The Influence of Two CYP2C9 Promoter SNPs on CYP2C9 Expression and Caffeine’s Impact on CYP1A2
Vaynshteyn, David J.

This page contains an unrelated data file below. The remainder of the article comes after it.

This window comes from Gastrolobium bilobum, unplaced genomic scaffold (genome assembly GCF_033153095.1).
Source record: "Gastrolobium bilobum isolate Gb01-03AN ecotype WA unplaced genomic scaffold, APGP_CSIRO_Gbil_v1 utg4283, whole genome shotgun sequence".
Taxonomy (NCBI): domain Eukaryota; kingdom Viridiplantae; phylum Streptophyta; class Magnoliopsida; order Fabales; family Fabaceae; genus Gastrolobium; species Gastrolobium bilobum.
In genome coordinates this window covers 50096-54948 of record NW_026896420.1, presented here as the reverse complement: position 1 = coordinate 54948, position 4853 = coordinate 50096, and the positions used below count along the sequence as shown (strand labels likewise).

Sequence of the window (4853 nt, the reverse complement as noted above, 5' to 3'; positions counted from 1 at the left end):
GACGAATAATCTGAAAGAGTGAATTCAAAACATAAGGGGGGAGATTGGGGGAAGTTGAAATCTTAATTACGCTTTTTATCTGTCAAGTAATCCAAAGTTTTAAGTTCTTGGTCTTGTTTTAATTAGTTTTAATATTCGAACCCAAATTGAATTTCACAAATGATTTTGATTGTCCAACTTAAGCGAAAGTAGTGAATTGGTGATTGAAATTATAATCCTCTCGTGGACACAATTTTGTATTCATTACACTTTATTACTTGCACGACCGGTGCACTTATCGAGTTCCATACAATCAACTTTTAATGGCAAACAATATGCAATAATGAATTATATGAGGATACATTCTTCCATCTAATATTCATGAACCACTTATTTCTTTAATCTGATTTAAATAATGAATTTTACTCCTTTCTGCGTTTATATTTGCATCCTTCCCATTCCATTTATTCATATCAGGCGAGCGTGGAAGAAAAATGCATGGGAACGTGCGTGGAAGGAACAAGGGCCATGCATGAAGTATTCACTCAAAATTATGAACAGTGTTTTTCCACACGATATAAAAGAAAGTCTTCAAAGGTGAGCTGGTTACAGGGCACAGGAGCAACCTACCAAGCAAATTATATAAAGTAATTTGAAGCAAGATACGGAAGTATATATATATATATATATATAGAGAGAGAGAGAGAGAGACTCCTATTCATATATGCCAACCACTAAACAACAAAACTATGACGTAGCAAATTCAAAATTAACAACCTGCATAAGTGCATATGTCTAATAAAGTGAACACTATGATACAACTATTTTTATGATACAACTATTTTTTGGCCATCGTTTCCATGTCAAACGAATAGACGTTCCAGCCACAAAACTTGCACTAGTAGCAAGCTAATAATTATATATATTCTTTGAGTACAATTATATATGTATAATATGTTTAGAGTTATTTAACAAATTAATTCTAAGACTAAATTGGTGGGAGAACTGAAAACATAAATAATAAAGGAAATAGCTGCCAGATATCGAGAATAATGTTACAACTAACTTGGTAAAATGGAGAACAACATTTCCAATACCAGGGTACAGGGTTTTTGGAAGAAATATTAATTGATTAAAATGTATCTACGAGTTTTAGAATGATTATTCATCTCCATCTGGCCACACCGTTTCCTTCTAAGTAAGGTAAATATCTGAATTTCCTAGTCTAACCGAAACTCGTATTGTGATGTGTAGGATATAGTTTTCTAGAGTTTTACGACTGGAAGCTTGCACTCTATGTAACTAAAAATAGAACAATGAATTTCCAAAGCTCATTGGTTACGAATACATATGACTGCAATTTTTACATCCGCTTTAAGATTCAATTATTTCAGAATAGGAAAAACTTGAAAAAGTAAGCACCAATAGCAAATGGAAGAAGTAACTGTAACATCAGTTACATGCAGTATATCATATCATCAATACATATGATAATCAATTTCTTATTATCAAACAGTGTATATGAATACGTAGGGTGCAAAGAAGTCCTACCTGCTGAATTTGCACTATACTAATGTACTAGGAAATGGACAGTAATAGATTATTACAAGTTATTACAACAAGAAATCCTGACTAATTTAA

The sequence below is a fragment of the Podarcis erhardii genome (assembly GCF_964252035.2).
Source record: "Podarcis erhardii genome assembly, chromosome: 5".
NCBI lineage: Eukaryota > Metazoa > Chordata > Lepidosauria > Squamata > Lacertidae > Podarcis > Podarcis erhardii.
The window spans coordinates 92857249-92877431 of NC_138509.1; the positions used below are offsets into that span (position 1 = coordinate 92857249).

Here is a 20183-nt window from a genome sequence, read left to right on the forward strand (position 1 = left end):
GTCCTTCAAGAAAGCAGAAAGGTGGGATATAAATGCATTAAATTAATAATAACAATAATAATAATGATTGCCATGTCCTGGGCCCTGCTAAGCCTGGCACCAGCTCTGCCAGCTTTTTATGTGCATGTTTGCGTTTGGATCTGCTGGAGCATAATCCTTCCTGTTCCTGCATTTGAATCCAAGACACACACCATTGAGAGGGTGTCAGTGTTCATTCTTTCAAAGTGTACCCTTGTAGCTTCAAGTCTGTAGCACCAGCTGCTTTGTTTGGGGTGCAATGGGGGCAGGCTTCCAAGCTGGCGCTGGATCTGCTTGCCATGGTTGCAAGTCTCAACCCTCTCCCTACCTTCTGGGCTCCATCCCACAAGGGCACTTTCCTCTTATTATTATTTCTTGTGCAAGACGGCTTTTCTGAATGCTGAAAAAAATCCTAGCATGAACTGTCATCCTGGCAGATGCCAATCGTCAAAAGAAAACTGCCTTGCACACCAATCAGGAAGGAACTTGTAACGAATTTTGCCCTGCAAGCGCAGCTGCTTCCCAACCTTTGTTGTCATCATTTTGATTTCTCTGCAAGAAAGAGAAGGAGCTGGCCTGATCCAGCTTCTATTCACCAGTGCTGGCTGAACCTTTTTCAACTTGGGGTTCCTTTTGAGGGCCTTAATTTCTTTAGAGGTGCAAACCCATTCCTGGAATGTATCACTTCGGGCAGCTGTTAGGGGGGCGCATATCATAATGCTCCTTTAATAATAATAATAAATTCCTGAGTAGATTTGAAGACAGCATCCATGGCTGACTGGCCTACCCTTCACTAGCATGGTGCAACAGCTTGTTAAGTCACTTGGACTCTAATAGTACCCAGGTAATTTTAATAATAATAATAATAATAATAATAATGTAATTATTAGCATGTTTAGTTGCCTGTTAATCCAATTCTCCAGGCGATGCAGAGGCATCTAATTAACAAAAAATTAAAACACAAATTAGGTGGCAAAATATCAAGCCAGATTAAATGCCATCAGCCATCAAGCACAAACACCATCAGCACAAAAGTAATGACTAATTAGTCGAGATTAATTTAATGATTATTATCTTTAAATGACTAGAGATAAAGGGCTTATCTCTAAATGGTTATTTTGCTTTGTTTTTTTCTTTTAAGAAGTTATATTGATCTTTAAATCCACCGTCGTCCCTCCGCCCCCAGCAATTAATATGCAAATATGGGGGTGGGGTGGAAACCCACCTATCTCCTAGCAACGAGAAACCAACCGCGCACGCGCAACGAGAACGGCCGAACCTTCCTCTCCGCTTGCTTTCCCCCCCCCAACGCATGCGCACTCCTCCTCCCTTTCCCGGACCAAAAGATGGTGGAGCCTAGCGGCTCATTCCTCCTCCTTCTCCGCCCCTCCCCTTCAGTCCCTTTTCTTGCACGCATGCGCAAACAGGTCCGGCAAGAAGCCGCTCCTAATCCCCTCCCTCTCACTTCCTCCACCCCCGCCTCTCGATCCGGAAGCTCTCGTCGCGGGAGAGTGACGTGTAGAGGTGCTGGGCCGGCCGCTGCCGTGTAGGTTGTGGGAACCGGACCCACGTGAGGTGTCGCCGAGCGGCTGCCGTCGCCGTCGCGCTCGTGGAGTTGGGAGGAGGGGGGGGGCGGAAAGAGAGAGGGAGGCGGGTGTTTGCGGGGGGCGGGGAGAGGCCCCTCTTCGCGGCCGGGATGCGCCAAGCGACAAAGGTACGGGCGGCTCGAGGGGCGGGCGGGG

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The R150H polymorphism—the most common in African Americans—is associated with decreased S-warfarin clearance and as a result lower warfarin dose requirements. CYP2C9 R150H was found to be in strong linkage disequilibrium with CYP2C9 promoter single nucleotide polymorphism (SNP) 1766T>C (r2=0.90) and always inherited with CYP2C9 promoter SNP -1188T>C. In liver tissues from African Americans carrying the CYP2C9*1/*8 genotype, CYP2C9*8 was associated with decreased allelic expression of CYP2C9 at mRNA levels. Results from a promoter assay showed the combination of promoters SNPs (-1766T>C and -1188T>C) leads to a decreased promoter activity of CYP2C9. The results suggest that promoter region SNPs linked to the CYP2C9 R150 polymorphism decrease CYP2C9 expression and may contribute to the CYP2C9*8 allele phenotype. Caffeine is the active substance in coffee and its’ continual consumption can lead to an attenuated response known as tolerance. Previously, results from rat studies have shown that caffeine is an inducer of CYP1A2, the enzyme responsible for caffeine metabolism. The possibility exists that caffeine tolerance could be due, in part, to the induction of CYP1A2. However, it is unknown if this phenomena occurs in humans. Our results from luciferase assays performed in HepG2 cells showed that caffeine is not an activator of aromatic hydrocarbon receptor (AhR), a transcription factor involved in CYP1A2 upregulation. Also, caffeine did not induce CYP1A2 in primary human hepatocytes. On the other hand, caffeine was able to induce CYP1A2 expression in rat hepatocytes as expected. Our results suggest that caffeine from ordinary coffee drinking does not induce CYP1A2 expression in humans and that factors other than CYP1A2 induction by caffeine contribute to the development of caffeine tolerance.